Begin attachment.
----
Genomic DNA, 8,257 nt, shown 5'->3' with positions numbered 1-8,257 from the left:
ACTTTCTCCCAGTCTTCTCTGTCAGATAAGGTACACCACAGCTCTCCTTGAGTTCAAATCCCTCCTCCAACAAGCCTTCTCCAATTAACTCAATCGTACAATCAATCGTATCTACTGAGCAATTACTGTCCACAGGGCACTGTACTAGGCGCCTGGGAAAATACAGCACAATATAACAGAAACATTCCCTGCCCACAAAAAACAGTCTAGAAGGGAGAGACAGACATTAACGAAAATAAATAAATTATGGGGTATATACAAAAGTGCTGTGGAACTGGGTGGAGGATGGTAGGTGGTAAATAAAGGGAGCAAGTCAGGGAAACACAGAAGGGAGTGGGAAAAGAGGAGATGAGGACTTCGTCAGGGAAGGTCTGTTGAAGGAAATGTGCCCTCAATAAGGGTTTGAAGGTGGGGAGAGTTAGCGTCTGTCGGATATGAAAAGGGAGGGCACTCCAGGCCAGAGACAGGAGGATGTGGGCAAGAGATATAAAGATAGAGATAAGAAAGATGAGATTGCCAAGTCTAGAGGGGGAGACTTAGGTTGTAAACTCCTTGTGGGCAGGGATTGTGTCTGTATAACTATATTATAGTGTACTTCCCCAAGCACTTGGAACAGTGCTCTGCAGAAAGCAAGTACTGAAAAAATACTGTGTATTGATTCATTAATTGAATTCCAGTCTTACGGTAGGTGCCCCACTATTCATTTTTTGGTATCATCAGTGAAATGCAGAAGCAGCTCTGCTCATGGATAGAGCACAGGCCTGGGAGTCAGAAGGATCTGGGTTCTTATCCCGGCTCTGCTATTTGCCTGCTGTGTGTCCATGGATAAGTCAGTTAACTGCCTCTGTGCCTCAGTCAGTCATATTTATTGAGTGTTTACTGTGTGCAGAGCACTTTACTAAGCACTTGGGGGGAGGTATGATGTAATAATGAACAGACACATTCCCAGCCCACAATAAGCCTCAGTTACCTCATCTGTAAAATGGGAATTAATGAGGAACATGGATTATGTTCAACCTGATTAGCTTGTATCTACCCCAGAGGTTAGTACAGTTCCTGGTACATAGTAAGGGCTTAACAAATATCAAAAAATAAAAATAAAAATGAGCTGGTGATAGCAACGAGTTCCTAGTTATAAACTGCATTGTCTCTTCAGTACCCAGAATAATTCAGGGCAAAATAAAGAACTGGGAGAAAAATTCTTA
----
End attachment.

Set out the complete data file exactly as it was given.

Genomic DNA, 8,257 nt, shown 5'->3' with positions numbered 1-8,257 from the left:
ACTTTCTCCCAGTCTTCTCTGTCAGATAAGGTACACCACAGCTCTCCTTGAGTTCAAATCCCTCCTCCAACAAGCCTTCTCCAATTAACTCAATCGTACAATCAATCGTATCTACTGAGCAATTACTGTCCACAGGGCACTGTACTAGGCGCCTGGGAAAATACAGCACAATATAACAGAAACATTCCCTGCCCACAAAAAACAGTCTAGAAGGGAGAGACAGACATTAACGAAAATAAATAAATTATGGGGTATATACAAAAGTGCTGTGGAACTGGGTGGAGGATGGTAGGTGGTAAATAAAGGGAGCAAGTCAGGGAAACACAGAAGGGAGTGGGAAAAGAGGAGATGAGGACTTCGTCAGGGAAGGTCTGTTGAAGGAAATGTGCCCTCAATAAGGGTTTGAAGGTGGGGAGAGTTAGCGTCTGTCGGATATGAAAAGGGAGGGCACTCCAGGCCAGAGACAGGAGGATGTGGGCAAGAGATATAAAGATAGAGATAAGAAAGATGAGATTGCCAAGTCTAGAGGGGGAGACTTAGGTTGTAAACTCCTTGTGGGCAGGGATTGTGTCTGTATAACTATATTATAGTGTACTTCCCCAAGCACTTGGAACAGTGCTCTGCAGAAAGCAAGTACTGAAAAAATACTGTGTATTGATTCATTAATTGAATTCCAGTCTTACGGTAGGTGCCCCACTATTCATTTTTTGGTATCATCAGTGAAATGCAGAAGCAGCTCTGCTCATGGATAGAGCACAGGCCTGGGAGTCAGAAGGATCTGGGTTCTTATCCCGGCTCTGCTATTTGCCTGCTGTGTGTCCATGGATAAGTCAGTTAACTGCCTCTGTGCCTCAGTCAGTCATATTTATTGAGTGTTTACTGTGTGCAGAGCACTTTACTAAGCACTTGGGGGGAGGTATGATGTAATAATGAACAGACACATTCCCAGCCCACAATAAGCCTCAGTTACCTCATCTGTAAAATGGGAATTAATGAGGAACATGGATTATGTTCAACCTGATTAGCTTGTATCTACCCCAGAGGTTAGTACAGTTCCTGGTACATAGTAAGGGCTTAACAAATATCAAAAAATAAAAATAAAAATGAGCTGGTGATAGCAACGAGTTCCTAGTTATAAACTGCATTGTCTCTTCAGTACCCAGAATAATTCAGGGCAAAATAAAGAACTGGGAGAAAAATTCTTA